Minnesota Becomes Second State With Abortion-Fetal Pain Law
by Steven Ertelt
August 2, 2005
Minneapolis, MN (LifeNews.com) — Minnesota has become the second state in the nation to have a law requiring abortion practitioner to tell women about the pain their unborn child will experience during a later-term abortion. The Unborn Child Pain Prevention Act is seen as a way to help provide women more information and to reduce the number of abortions.
Under the law, abortion practitioners are also required to allow women more than 20 weeks along and considering an abortion to request that anesthesia be given to the unborn child before performing it.
Arkansas is the only other state in the nation with the law and the state health department says just 67 abortions were performed after 20 weeks into pregnancy, so only a handful of women will be affected by it.
However, the educational component of the bill is very helpful, Jackie Moen, of Minnesota Citizens Concerned for Life, says. The bill helps people to "know that these are unborn children, and they can feel pain."
Last year, Moen’s group launched a billboard campaign in an effort to stop abortion advocates’ propaganda efforts aimed at denying the existence of fetal pain.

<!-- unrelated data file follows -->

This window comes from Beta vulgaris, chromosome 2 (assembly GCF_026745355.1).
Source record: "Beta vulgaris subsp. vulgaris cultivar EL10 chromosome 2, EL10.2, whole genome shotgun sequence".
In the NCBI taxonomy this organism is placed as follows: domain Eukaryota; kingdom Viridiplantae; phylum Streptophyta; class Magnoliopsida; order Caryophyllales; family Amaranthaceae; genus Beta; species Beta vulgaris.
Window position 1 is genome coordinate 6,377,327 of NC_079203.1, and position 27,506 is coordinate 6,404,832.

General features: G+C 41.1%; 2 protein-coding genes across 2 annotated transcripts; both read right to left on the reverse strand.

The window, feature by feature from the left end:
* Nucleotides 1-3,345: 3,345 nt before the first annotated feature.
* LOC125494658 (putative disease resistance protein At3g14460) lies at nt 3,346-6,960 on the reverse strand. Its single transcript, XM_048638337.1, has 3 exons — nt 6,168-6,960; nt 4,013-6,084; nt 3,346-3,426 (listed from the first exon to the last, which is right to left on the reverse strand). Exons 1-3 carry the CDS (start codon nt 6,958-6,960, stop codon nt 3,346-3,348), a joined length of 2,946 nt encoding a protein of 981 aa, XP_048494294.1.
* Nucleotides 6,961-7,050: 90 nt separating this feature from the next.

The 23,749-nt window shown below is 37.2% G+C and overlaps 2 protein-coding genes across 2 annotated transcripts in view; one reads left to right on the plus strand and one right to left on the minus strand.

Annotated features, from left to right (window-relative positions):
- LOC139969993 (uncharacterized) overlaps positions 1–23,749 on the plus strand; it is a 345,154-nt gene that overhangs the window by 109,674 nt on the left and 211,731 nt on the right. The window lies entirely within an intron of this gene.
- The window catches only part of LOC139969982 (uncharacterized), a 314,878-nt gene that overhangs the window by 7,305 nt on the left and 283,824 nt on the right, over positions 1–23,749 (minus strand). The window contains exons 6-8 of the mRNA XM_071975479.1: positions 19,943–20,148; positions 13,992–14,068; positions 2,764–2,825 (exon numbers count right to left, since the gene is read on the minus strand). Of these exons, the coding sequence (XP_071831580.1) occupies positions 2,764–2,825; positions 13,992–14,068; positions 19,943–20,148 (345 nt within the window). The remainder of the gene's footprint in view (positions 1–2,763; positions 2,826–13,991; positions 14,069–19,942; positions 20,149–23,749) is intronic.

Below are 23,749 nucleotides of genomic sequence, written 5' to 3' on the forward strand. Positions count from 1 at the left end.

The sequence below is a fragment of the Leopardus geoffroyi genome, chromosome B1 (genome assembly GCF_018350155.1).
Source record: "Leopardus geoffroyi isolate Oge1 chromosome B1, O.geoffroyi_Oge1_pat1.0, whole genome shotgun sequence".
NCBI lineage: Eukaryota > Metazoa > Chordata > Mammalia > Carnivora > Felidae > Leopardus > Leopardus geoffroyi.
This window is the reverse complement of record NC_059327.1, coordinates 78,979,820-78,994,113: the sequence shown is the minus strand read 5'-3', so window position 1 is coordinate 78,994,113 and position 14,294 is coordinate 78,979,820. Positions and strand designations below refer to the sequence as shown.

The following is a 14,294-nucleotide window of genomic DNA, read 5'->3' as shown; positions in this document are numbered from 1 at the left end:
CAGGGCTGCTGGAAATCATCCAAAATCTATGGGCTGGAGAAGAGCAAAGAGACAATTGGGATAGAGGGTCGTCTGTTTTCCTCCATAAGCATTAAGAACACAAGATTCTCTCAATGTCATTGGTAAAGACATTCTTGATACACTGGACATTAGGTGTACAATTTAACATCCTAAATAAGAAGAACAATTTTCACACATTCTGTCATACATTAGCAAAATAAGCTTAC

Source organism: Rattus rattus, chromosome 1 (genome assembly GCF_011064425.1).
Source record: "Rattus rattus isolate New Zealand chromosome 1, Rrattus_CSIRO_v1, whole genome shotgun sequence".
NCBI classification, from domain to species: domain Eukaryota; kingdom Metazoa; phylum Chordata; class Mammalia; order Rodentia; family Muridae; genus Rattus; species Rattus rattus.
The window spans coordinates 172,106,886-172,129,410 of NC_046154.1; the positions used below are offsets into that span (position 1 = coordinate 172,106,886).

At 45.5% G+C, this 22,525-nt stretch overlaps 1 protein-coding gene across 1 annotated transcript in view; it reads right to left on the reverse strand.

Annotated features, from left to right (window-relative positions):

"The people of Minnesota need to have information about fetal pain available to them," Scott Fischbach, executive director of MCCL, said.
"Experts in the emerging field of in utero surgery and anesthesiology for unborn children have established that unborn babies feel pain as early as 13 weeks or younger," Fischbach added.
Dr. David Birnbach, president of the Society for Obstetric Anesthesia and Perinatology, said in testimony before Congress, "For fetal surgery…we need to administer anesthesia directly to the fetus, because even at these early (gestational) ages the fetus moves away from the pain of the stimulation."
Additional evidence comes from surgeons who have attempted to perform procedures on children in the womb. Doctors report that the babies flinch, jerk, and recoil from sharp objects and incisions.
"The neural pathways are present for pain to be experienced quite early by unborn babies," said Dr. Steven Calvin, perinatologists at the University of Minnesota Department of Obstetrics and Gynecology.
The Minnesota Department of Health says there were 13,788 abortions reported in 2004, compared to 14,174 in 2003 — a decrease of nearly three percent.
The abortion report covers 2004, the first full year the Woman’s Right to Know law was in place. The law requires abortion centers to inform women of abortion risks, complications and alternatives. It also provides women with facts on fetal development throughout gestation, the facts of fetal pain and other vital information.
In 2004, a total of 15,859 pregnant women sought out information about abortion services, but more than 2,100 decided against having an abortion.
Related web sites:
Minnesota Citizens Concerned for Life – http://www.mccl.org